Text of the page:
Boston Red Sox trade target: Brett Gardner


Noo Yawkers and Bahstonians infringe on each other’s territory.

Cape Cod in the summertime is littered with New York license plates. The one percenters go to The Hamptons, but the rest head to Cape Cod.

In September, college move-in means Boston has an influx of New Yorkers to attend our prestigious universities.

Bostonians routinely travel to NYC, as I do, to attend Broadway shows, enjoy fine dining (love those push-carts) and discover new places with each visit.

In baseball that symbiotic relationship does not exist.

Nixon, an ardent anti-Communist, opened up relations with China, so, just maybe, Cherington and Cashman can have a baseball détente? Stranger things have happened.

Welcome to Boston, Brett Gardner!

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When the Yankees went to the free agent meat market and acquired Jacoby Ellsbury it appeared as a duplication of services Vis – a – Vis Brett Gardner. The rumor mill was rife with “where would the talented Gardner land?” That Brandon Phillips for Gardner deal in December of 2013? Eventually that ended.

My personal feeling was that Ellsbury and Gardner would spent the 2014 season in a head-to-head battle for the league stolen bases and triples crowns.

Gardner has long been a personal favorite and is just what Boston needs at the top of the order.

Gardner has a lifetime .352 OBP, which exceeds (slightly), Ellsbury’s .350. Like Ellsbury, Gardner has a questionable arm, but like Ellsbury, can quickly close on a ball in the gaps or in front of him. Gardner is also a .270 career hitter with limited power. Again, very similar to Ellsbury, sans that 32 home run aberration of a few years ago.

Gardner, now 30 years-old, is under contract until 2019 (2019 team option) for a total of 60M. Certainly affordable for Boston.

New York appears totally committed to Gardner, so to pry him loose would be a challenge. After all, their current roster looks like an AARP meeting, especially the outfield, and for Boston? Hello, feel no pain, Mookie Betts is on the way for that lead-off slot. A long shot trade, but hey, Harvey Kuenn, batting champion, for Rocky Colavito, home run champion once happened.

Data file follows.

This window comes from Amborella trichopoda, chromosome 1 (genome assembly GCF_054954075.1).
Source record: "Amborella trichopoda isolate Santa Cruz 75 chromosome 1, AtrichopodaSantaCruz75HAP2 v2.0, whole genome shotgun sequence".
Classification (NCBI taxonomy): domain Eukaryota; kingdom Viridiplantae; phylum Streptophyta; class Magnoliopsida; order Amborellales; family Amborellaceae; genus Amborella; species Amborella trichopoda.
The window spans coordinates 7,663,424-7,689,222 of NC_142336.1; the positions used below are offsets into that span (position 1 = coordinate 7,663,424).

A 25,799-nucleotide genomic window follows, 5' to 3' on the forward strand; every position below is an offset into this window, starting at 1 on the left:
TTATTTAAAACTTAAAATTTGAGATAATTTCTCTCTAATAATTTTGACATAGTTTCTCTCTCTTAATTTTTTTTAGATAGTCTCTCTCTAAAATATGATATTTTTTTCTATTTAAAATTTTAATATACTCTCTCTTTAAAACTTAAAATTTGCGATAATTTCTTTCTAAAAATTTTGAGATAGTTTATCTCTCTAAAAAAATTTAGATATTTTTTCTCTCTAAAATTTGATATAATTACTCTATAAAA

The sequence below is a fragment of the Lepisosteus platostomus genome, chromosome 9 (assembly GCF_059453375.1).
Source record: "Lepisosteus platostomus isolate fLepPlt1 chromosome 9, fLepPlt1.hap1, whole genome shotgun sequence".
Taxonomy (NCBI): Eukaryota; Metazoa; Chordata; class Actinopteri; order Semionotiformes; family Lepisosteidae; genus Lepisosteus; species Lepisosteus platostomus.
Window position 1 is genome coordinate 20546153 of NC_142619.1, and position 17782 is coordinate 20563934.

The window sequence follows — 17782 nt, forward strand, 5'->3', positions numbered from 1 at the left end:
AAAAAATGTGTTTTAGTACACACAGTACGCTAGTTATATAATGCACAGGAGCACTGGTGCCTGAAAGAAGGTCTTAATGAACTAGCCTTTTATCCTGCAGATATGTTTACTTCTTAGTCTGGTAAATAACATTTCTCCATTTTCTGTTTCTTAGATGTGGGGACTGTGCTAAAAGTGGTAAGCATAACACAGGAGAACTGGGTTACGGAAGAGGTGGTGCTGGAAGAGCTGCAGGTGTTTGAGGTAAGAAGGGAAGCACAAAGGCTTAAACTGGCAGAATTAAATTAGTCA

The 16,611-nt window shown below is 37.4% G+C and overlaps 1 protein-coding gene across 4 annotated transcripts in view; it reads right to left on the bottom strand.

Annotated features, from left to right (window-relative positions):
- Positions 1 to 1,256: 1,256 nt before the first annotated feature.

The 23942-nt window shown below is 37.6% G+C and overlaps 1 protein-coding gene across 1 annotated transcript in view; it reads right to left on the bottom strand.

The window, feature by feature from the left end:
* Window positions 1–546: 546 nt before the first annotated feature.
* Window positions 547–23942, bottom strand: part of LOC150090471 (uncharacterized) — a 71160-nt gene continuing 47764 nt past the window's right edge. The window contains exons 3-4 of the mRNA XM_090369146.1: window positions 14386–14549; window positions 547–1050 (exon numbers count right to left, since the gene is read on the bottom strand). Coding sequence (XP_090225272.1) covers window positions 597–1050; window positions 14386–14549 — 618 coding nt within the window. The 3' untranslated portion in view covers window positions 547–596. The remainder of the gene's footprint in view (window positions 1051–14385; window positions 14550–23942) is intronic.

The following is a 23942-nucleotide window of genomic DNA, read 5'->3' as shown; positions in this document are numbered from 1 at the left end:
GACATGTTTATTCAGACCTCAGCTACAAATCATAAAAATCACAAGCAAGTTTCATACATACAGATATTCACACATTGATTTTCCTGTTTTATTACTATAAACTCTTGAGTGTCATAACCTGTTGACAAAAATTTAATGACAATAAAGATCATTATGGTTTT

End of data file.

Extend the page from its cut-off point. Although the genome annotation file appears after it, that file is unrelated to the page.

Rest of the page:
What would it take?

New York has had some real set-backs with the very promising Ivan Nova and the even more promising Michael Pineda shelved. CC Sabathia, an excellent FA signing, is wearing out. Nippon baseball is running short on MLB-ready talent. Worst yet, Jon Lester may resign with Boston.

The best article Boston has to offer is pitching. Young pitching. Start with Rubby De La Rosa, a world of promise and a power arm. De La Rosa has the arm and potential and is showing it.

The Red Sox have a high end prospect in Deven Marrero, a slick fielding shortstop who was once considered a potential number one overall draft pick, hovering around .300 in the Eastern League this season. With the addition of a Marrero, the Yankees may have to toss in a lower level prospect of their own.

Such a package could offer both teams the ability to patch up spots that are certainly of concern.

As with any deal that may be the start-off point. History shows that many deals are expanded upon, other parties brought in and the players mentioned rejection for a myriad of reasons.

I would find it fascinating to see a New York – Boston deal to energize, even further, both fan bases.